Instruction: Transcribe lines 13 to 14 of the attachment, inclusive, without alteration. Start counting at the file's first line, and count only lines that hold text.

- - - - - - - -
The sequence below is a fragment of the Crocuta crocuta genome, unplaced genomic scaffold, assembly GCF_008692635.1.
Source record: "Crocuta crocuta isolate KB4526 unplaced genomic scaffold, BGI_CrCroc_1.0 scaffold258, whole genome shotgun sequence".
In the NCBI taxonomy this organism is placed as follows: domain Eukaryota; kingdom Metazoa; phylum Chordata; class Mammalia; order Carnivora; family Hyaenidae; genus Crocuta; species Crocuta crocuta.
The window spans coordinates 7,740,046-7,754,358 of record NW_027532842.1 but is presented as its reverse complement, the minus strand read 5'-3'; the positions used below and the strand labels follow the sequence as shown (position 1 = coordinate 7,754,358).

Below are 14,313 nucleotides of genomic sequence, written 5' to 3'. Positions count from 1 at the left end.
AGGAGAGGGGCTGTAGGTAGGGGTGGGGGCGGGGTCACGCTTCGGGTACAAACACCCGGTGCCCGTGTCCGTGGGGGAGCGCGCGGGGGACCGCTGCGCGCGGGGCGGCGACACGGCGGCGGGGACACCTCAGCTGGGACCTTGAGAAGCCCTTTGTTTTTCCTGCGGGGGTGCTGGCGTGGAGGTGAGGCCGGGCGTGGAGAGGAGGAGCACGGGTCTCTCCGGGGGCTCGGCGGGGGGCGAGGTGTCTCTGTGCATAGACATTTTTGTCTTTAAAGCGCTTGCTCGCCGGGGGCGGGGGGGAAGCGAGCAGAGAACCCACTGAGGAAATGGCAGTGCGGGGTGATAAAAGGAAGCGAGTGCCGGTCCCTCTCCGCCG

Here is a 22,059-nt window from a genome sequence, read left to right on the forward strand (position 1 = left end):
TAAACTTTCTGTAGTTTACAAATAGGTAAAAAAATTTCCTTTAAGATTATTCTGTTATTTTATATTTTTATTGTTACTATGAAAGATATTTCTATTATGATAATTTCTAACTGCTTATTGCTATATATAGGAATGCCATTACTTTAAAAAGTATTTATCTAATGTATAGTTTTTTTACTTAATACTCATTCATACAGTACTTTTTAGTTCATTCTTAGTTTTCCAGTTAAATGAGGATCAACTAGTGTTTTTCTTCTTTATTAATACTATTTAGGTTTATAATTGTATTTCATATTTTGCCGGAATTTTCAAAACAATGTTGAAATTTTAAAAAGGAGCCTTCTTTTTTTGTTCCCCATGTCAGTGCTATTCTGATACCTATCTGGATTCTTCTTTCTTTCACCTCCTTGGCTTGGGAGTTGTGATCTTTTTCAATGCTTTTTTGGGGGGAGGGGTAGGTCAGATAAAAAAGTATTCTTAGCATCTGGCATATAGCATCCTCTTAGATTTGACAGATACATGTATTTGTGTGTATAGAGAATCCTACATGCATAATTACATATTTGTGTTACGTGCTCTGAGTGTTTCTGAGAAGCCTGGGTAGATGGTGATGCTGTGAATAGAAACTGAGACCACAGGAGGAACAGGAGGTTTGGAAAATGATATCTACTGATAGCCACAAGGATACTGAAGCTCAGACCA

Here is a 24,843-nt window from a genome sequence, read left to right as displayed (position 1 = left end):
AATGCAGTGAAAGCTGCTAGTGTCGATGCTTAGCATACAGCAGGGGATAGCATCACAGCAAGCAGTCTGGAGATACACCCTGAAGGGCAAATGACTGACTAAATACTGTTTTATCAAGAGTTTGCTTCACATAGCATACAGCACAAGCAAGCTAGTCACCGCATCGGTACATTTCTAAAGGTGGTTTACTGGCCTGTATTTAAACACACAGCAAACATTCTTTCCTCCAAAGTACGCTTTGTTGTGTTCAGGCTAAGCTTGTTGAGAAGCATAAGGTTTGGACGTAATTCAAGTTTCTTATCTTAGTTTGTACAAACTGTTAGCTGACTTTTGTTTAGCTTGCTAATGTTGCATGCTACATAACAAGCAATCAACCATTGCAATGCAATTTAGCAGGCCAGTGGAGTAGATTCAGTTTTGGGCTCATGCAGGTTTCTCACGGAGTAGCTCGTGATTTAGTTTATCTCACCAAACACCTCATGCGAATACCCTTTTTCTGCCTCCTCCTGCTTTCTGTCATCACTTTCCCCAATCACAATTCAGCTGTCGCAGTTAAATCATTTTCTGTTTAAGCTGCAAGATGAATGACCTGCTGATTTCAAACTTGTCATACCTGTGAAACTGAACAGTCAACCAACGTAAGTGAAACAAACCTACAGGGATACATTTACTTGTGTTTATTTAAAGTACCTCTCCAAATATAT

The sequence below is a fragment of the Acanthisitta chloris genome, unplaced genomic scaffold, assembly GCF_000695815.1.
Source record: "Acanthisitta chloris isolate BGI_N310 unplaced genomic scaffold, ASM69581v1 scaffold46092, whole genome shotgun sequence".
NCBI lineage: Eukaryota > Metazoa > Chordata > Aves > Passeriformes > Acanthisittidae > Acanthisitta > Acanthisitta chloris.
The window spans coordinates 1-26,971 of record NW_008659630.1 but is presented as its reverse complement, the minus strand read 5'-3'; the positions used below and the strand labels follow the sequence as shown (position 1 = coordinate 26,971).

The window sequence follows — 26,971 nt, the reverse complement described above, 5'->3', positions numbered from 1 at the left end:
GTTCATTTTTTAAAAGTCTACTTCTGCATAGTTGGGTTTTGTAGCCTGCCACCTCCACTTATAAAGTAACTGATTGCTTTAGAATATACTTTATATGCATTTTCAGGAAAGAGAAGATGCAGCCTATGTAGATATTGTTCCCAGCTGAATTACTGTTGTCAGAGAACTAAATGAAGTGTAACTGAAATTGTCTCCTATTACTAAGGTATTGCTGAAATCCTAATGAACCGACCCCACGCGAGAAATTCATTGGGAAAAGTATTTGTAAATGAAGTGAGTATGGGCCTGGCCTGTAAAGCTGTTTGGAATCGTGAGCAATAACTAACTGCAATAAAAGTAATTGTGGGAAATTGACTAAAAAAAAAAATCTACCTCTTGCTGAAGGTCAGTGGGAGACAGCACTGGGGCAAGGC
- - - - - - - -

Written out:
NCBI lineage: Eukaryota > Metazoa > Chordata > Aves > Passeriformes > Acanthisittidae > Acanthisitta > Acanthisitta chloris.
The window spans coordinates 1-26,971 of record NW_008659630.1 but is presented as its reverse complement, the minus strand read 5'-3'; the positions used below and the strand labels follow the sequence as shown (position 1 = coordinate 26,971).